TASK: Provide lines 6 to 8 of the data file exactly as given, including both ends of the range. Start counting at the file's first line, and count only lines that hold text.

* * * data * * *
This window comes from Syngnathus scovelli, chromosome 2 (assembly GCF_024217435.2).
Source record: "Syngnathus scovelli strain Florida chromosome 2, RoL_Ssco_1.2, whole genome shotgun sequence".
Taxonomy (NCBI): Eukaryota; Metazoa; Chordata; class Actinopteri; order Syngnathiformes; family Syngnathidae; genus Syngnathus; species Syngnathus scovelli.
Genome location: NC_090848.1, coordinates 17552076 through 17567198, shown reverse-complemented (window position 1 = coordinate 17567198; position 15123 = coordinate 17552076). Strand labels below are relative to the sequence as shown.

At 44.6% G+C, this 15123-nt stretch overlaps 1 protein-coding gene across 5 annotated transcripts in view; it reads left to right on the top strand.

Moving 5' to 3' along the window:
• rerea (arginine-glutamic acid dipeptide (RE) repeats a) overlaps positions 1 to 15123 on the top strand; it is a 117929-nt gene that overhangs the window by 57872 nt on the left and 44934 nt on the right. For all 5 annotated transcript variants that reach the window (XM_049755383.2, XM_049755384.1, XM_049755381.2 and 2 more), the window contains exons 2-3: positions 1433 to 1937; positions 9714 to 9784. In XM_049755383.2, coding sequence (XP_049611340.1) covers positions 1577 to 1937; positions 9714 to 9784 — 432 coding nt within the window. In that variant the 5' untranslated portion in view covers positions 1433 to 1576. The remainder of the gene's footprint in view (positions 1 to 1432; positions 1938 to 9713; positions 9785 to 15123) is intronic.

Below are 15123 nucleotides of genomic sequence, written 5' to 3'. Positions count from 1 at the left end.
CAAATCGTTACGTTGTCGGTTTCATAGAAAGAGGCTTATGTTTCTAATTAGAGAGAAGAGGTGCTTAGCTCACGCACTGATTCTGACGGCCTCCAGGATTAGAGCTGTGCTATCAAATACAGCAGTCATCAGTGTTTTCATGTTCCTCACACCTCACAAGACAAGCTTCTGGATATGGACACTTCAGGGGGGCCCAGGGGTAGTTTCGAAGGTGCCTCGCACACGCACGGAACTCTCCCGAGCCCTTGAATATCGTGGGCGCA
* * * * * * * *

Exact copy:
Moving 5' to 3' along the window:
• rerea (arginine-glutamic acid dipeptide (RE) repeats a) overlaps positions 1 to 15123 on the top strand; it is a 117929-nt gene that overhangs the window by 57872 nt on the left and 44934 nt on the right. For all 5 annotated transcript variants that reach the window (XM_049755383.2, XM_049755384.1, XM_049755381.2 and 2 more), the window contains exons 2-3: positions 1433 to 1937; positions 9714 to 9784. In XM_049755383.2, coding sequence (XP_049611340.1) covers positions 1577 to 1937; positions 9714 to 9784 — 432 coding nt within the window. In that variant the 5' untranslated portion in view covers positions 1433 to 1576. The remainder of the gene's footprint in view (positions 1 to 1432; positions 1938 to 9713; positions 9785 to 15123) is intronic.

Below are 15123 nucleotides of genomic sequence, written 5' to 3'. Positions count from 1 at the left end.